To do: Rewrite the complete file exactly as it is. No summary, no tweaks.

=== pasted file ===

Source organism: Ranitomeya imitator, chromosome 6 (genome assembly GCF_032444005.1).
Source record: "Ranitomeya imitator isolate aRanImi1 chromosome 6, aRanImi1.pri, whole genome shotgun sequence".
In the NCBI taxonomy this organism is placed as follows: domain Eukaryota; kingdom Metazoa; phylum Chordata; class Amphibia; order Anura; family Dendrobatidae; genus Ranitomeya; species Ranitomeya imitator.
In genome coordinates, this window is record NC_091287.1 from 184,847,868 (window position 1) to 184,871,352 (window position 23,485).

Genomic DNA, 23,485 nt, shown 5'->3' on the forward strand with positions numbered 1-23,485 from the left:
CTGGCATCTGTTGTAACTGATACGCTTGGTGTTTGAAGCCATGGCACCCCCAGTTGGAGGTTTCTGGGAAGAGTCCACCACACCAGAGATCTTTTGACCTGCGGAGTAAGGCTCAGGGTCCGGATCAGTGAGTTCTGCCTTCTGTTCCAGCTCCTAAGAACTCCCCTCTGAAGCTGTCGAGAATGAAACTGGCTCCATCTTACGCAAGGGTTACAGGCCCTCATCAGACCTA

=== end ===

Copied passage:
Source organism: Ranitomeya imitator, chromosome 6 (genome assembly GCF_032444005.1).
Source record: "Ranitomeya imitator isolate aRanImi1 chromosome 6, aRanImi1.pri, whole genome shotgun sequence".
In the NCBI taxonomy this organism is placed as follows: domain Eukaryota; kingdom Metazoa; phylum Chordata; class Amphibia; order Anura; family Dendrobatidae; genus Ranitomeya; species Ranitomeya imitator.
In genome coordinates, this window is record NC_091287.1 from 184,847,868 (window position 1) to 184,871,352 (window position 23,485).

Genomic DNA, 23,485 nt, shown 5'->3' on the forward strand with positions numbered 1-23,485 from the left:
CTGGCATCTGTTGTAACTGATACGCTTGGTGTTTGAAGCCATGGCACCCCCAGTTGGAGGTTTCTGGGAAGAGTCCACCACACCAGAGATCTTTTGACCTGCGGAGTAAGGCTCAGGGTCCGGATCAGTGAGTTCTGCCTTCTGTTCCAGCTCCTAAGAACTCCCCTCTGAAGCTGTCGAGAATGAAACTGGCTCCATCTTACGCAAGGGTTACAGGCCCTCATCAGACCTA